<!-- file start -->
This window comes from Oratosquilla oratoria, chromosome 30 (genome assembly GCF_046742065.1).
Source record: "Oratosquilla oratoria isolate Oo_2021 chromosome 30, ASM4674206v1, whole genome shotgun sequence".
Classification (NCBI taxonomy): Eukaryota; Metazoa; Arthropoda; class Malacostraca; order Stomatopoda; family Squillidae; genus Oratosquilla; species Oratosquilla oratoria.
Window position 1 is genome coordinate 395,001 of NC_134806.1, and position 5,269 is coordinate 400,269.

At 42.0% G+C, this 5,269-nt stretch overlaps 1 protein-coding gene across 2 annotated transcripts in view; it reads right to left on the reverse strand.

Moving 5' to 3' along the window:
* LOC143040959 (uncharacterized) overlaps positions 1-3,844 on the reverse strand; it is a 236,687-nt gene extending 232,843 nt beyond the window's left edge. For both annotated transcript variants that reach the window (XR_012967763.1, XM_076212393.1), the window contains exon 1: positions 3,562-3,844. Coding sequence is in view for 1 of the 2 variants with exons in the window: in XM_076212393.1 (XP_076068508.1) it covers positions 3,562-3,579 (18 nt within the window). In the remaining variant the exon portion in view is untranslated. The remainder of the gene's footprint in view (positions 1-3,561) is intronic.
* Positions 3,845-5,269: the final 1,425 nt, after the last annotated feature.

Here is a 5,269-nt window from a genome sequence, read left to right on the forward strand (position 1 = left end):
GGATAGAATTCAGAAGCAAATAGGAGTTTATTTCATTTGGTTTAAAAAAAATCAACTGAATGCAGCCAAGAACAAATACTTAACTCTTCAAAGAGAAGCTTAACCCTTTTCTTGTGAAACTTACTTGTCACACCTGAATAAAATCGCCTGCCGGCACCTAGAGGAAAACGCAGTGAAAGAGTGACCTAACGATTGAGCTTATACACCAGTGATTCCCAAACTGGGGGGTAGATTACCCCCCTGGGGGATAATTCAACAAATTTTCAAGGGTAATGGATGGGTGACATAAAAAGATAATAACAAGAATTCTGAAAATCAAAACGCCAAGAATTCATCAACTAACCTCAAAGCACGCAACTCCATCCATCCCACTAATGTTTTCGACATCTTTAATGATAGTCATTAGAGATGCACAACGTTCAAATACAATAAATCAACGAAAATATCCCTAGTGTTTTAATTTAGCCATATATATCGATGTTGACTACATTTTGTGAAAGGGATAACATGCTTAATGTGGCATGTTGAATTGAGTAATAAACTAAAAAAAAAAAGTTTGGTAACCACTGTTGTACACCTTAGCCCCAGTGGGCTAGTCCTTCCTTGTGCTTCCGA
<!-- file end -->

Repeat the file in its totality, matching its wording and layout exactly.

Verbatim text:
This window comes from Oratosquilla oratoria, chromosome 30 (genome assembly GCF_046742065.1).
Source record: "Oratosquilla oratoria isolate Oo_2021 chromosome 30, ASM4674206v1, whole genome shotgun sequence".
Classification (NCBI taxonomy): Eukaryota; Metazoa; Arthropoda; class Malacostraca; order Stomatopoda; family Squillidae; genus Oratosquilla; species Oratosquilla oratoria.
Window position 1 is genome coordinate 395,001 of NC_134806.1, and position 5,269 is coordinate 400,269.

At 42.0% G+C, this 5,269-nt stretch overlaps 1 protein-coding gene across 2 annotated transcripts in view; it reads right to left on the reverse strand.

Moving 5' to 3' along the window:
* LOC143040959 (uncharacterized) overlaps positions 1-3,844 on the reverse strand; it is a 236,687-nt gene extending 232,843 nt beyond the window's left edge. For both annotated transcript variants that reach the window (XR_012967763.1, XM_076212393.1), the window contains exon 1: positions 3,562-3,844. Coding sequence is in view for 1 of the 2 variants with exons in the window: in XM_076212393.1 (XP_076068508.1) it covers positions 3,562-3,579 (18 nt within the window). In the remaining variant the exon portion in view is untranslated. The remainder of the gene's footprint in view (positions 1-3,561) is intronic.
* Positions 3,845-5,269: the final 1,425 nt, after the last annotated feature.

Here is a 5,269-nt window from a genome sequence, read left to right on the forward strand (position 1 = left end):
GGATAGAATTCAGAAGCAAATAGGAGTTTATTTCATTTGGTTTAAAAAAAATCAACTGAATGCAGCCAAGAACAAATACTTAACTCTTCAAAGAGAAGCTTAACCCTTTTCTTGTGAAACTTACTTGTCACACCTGAATAAAATCGCCTGCCGGCACCTAGAGGAAAACGCAGTGAAAGAGTGACCTAACGATTGAGCTTATACACCAGTGATTCCCAAACTGGGGGGTAGATTACCCCCCTGGGGGATAATTCAACAAATTTTCAAGGGTAATGGATGGGTGACATAAAAAGATAATAACAAGAATTCTGAAAATCAAAACGCCAAGAATTCATCAACTAACCTCAAAGCACGCAACTCCATCCATCCCACTAATGTTTTCGACATCTTTAATGATAGTCATTAGAGATGCACAACGTTCAAATACAATAAATCAACGAAAATATCCCTAGTGTTTTAATTTAGCCATATATATCGATGTTGACTACATTTTGTGAAAGGGATAACATGCTTAATGTGGCATGTTGAATTGAGTAATAAACTAAAAAAAAAAAGTTTGGTAACCACTGTTGTACACCTTAGCCCCAGTGGGCTAGTCCTTCCTTGTGCTTCCGA